By Ron VandenBoom
Gov. Judy Martz was greeted with applause Wednesday when she presented a proclamation to the Chippewa Cree Tribal Council affirming the sovereignty of Indian reservations in Montana and pledging cooperation between reservations and state government.
The proclamation is a continuation of a similar proclamation instituted by the Racicot administration.
"The proclamation was very important to us," said Tribal Chairman Alvin Windy Boy Sr. "I thought that was very commendable on her part to do that."
Rocky Boy's is the first reservation Martz visited in fulfillment of a pledge made during her State of the State address in January to visit all seven Indian reservations in Montana to discuss Indian concerns. Martz said she plans to visit the other reservations before the end of July.
"We have to figure out what are the pluses we can work on together and where are the lines where we can't," Martz said. "Then we have to hook up the right people."
Martz said she plans to ask each of the tribes what its agenda items are and encourage them to write to her with their concerns.
Martz said some issues may have to be dealt with through federal channels.
"But where we do have the opportunity to work together, she said, "some creative way may be found to meet the common goal."
Windy Boy said he normally takes a wait-and-see attitude in dealings with government, but was pleased because the visit was the first time in his 12 years on the council that "we have had a very hospitable and productive meeting with the governor of the state of Montana."
He said he looks forward to working with Martz to address other issues like economic development and health issues on the reservation.
But Windy Boy expressed less confidence in the state bureaucracy.
"There are people that work for her, that carry out the functions (of government) on a number of projects, and how they carry out those functions at our level is kind of wait and see," he said.
Council member Jonathan Windy Boy also expressed strong support for the proclamation, saying it is something all Montana tribes have been wanting from Martz.
"I strongly support it," he said, adding that he believes it to be an encouraging sign.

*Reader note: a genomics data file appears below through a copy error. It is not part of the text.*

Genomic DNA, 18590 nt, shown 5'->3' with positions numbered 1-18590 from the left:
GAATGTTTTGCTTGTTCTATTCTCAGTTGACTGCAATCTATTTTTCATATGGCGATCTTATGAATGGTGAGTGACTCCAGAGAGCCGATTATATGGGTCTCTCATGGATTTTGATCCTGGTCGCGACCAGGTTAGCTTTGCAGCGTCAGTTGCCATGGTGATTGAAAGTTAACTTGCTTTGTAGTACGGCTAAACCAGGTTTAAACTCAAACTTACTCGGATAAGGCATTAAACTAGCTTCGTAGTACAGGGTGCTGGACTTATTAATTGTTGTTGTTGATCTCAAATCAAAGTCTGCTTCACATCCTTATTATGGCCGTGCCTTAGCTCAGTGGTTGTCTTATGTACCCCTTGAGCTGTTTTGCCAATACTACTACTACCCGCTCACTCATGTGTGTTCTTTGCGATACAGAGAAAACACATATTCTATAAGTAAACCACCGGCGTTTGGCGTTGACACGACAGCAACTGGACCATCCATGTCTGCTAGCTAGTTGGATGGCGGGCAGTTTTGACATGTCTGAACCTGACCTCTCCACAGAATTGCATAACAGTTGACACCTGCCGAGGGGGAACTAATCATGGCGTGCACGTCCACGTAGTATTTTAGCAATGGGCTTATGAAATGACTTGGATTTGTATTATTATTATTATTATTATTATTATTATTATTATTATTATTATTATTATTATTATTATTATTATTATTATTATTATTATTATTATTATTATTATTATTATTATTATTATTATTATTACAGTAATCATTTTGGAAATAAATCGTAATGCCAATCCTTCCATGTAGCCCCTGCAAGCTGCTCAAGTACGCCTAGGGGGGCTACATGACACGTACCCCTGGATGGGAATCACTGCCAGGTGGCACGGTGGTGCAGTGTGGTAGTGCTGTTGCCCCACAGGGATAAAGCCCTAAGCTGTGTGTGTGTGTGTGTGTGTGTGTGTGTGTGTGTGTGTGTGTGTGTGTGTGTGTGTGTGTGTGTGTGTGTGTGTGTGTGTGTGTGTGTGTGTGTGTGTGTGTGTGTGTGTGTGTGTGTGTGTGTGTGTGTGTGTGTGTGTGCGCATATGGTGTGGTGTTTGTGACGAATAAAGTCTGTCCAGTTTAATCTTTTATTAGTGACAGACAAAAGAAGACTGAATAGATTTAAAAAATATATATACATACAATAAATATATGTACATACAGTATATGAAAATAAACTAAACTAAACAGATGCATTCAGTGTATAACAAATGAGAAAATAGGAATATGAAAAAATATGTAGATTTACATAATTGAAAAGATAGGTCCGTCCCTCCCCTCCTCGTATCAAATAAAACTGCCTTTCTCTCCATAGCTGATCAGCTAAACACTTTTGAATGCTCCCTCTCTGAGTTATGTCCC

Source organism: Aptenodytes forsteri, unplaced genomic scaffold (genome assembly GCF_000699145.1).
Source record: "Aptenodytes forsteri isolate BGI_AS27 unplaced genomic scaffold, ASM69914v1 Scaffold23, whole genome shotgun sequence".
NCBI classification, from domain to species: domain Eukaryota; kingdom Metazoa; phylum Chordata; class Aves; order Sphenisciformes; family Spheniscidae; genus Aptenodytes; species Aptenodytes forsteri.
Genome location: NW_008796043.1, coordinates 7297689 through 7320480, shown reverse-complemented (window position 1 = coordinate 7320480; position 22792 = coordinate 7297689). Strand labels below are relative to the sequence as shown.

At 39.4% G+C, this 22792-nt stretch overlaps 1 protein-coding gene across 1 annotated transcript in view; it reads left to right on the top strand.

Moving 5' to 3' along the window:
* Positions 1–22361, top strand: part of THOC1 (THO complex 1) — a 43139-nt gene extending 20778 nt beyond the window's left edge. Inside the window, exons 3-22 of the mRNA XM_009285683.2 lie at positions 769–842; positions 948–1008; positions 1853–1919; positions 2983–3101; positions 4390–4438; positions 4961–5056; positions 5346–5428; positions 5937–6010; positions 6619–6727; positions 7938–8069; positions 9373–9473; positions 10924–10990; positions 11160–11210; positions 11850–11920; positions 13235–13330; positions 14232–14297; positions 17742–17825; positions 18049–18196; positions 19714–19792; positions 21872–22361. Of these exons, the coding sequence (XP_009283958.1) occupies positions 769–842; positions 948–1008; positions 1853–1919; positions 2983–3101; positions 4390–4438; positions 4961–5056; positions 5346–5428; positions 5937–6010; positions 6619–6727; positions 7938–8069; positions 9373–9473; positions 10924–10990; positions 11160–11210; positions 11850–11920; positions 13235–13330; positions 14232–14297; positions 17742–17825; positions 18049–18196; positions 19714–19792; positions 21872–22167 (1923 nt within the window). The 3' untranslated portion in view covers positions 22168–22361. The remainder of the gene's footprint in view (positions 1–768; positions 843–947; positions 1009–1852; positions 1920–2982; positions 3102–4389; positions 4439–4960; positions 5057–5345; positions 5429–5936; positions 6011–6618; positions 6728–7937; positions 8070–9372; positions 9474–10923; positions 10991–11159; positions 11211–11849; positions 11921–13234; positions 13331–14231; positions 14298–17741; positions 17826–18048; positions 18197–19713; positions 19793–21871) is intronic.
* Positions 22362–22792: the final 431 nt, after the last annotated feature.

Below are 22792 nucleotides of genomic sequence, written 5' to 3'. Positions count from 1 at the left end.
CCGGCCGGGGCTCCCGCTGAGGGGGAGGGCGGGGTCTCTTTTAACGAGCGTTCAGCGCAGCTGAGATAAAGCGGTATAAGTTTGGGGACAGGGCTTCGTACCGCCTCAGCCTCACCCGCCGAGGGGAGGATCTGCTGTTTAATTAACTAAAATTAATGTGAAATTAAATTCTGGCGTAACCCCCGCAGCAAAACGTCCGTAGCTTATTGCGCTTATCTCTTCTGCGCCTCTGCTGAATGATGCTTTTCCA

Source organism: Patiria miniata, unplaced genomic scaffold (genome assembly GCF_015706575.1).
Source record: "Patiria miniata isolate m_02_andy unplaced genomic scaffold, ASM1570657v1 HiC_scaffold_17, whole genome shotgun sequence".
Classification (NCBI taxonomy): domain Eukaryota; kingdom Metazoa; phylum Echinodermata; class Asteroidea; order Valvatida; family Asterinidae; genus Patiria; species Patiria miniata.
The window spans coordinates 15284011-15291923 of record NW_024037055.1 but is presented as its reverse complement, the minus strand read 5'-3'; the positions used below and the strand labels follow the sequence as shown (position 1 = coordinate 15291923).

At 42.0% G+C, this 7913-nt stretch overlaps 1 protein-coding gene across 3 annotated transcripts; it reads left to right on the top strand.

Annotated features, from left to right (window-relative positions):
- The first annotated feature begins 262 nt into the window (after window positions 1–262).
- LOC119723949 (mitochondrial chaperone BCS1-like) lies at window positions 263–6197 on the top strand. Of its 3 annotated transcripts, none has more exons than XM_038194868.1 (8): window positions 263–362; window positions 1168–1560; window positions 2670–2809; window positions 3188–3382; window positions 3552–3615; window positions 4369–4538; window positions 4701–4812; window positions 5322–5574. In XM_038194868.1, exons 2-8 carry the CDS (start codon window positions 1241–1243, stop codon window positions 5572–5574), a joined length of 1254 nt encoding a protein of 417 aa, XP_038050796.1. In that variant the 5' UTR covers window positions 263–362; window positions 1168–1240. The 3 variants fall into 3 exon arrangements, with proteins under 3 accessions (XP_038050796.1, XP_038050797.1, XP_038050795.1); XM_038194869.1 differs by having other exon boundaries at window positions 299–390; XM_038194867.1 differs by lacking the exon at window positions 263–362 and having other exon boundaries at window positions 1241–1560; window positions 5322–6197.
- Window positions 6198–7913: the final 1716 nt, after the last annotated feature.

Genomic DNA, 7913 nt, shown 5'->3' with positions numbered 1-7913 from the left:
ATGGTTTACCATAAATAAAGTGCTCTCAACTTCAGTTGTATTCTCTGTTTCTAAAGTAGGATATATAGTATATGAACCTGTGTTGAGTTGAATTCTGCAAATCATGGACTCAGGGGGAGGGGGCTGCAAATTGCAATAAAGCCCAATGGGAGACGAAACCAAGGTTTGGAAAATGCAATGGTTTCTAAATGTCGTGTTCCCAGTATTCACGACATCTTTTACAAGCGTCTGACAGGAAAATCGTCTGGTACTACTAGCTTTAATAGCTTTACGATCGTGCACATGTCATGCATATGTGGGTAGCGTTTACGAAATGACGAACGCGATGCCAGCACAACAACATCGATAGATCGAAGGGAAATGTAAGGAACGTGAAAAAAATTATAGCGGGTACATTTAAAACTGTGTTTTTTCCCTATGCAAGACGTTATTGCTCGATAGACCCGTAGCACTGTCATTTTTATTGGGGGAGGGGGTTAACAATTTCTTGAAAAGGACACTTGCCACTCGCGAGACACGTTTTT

The most encouraging aspect of the proclamation for Jonathan Windy Boy is recognition that all reservations are on an equal basis in their dealings with each other and with state government, with no one tribe taking priority over any other.
Windy Boy said that because each tribe is different, Martz should pinpoint the top objectives for each reservation.
Work will soon begin on drafting a letter to the governor listing the top priorities of Rocky Boy's, Windy Boy said.
He also said he hopes Martz will make followup visits to check on the progress of Rocky Boy's concerns.
Martz and her newly appointed state Director of Indian Affairs, Bruce Meyers, a Rocky Boy native, spent several hours before the Tribal Council addressing issues of concern.
She asked about the reservation's unemployment rate and was told it is 70 percent. Charles Gopher, a Tribal Council member, told the governor that better communication between law enforcement agencies was needed and expressed concern over jurisdictional issues when criminals are chased, or take refuge on the reservation.
Martz also addressed the issues of road construction on the reservation, the return of the bodies of Native American military veterans buried overseas, and what tribal leaders believe was an undercount in the last census.
Martz said she had to defer many of the issues to federal agencies, but provided the leaders with the names and numbers of agencies that might be able to help.
Following the meeting with the Tribal Council, Martz toured the Senior Citizens Center, Stone Child College, Fire Department, powwow grounds and other reservation facilities.
"They're proud of what's here and they're willing to make it better," Martz said in an interview following the tour.
"If I didn't know about the high unemployment rate, I wouldn't have known it by the community because it's kept up so well," she said.